2022 marks the 16th year of the SCICU Excellence In Teaching Awards Program. Each year SCICU member colleges and universities use rigorous criteria to select a faculty member to receive the SCICU Excellence In Teaching award. Award recipients receive a framed award certificate and a $3,000 professional development grant.
For the first 13 years of the SCICU Excellence In Teaching program, award recipients and their guests were honored at a special dinner in April during S.C. Independent Colleges and Universities Week. Due to the COVID-19 pandemic, the dinner was cancelled in 2020 and 2021.
Please click here to read about the 2021 Excellence In Teaching Awards recipients.
COLUMBIA, S.C. (courtesy columbiasc.edu) — As the winter sports seasons gear into full swing, the makeup of Columbia College (SC) Athletics will look a little different. For the first time, the Koalas will have a men’s team participating in the sport of indoor track and field.
The first-year head coach for Columbia College men’s track and field, Eric N’Dri, is no stranger to the Koala athletics program. Last season, N’Dri served as the assistant coach for the women’s track and field team and was instrumental in helping the Koalas win the Appalachian Athletic Conference (AAC) Indoor Title and finish as conference Runner-ups during the outdoor season.
“I am extremely excited to lead this team of incredibly talented student-athletes,” N’Dri said. “I will take a little bit of something from every college where I have worked, including here, and implement it in the program.”
Throughout the preseason, N’Dri and the coaching staff have been working hard to prepare the team and understand that it will take more than just hard work to get the job done this season.
“A key to this season will be building great team chemistry and having the athletes build trusting relationships with one another,” added N’Dri. “Once the relationships develop, the performance will follow.”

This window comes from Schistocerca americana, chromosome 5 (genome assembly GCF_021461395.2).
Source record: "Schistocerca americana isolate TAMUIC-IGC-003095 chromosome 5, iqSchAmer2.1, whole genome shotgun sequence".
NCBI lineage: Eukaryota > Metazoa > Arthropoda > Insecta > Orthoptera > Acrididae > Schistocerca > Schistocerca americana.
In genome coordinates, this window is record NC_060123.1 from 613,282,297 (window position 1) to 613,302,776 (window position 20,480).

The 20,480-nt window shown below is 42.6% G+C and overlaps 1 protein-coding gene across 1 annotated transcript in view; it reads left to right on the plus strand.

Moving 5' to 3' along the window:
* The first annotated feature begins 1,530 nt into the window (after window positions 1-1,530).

The team began its era at the Best Cregger Invitational hosted by Roanoke College Dec. 3-4. In this inaugural meet, the Columbia College (SC) men’s track and field team had four athletes to qualify for the Appalachian Athletic Conference (AAC) Indoor Track and Field Championships scheduled for February 17-19. The Koala men also had several Top-10 finishers in the first meet of the program.
After the opening meet, the team will take a break for the holiday and return to action the weekend of January 14-15, when they participate in the Gamecock Open hosted by the University of South Carolina.
The Koala men’s indoor track and field team will have a total of six meets before participating in the 2022 AAC Indoor Track and Field Championships February 17-18.
Note: The men’s indoor track and field team will be the fourth men’s team to compete in the history of Columbia College (SC). Men’s soccer, men’s cross-country, and men’s golf began competing this fall.
SCICU’s 2021 College Guide makes the college search easy!
If you’re looking for the latest information on admissions, financial aid, scholarships, athletics, and more for South Carolina’s leading independent colleges and universities, then the SCICU 2021 College Guide is your best one-stop source.Please download and share the College Guide with family members and friends who are looking for the independent college or university in South Carolina that best meets their higher education needs.
The election of a new board chair, a new Council of College Presidents chair, and seven new trustees highlighted the Sept. 28 virtual business meeting of the SCICU Board of Trustees.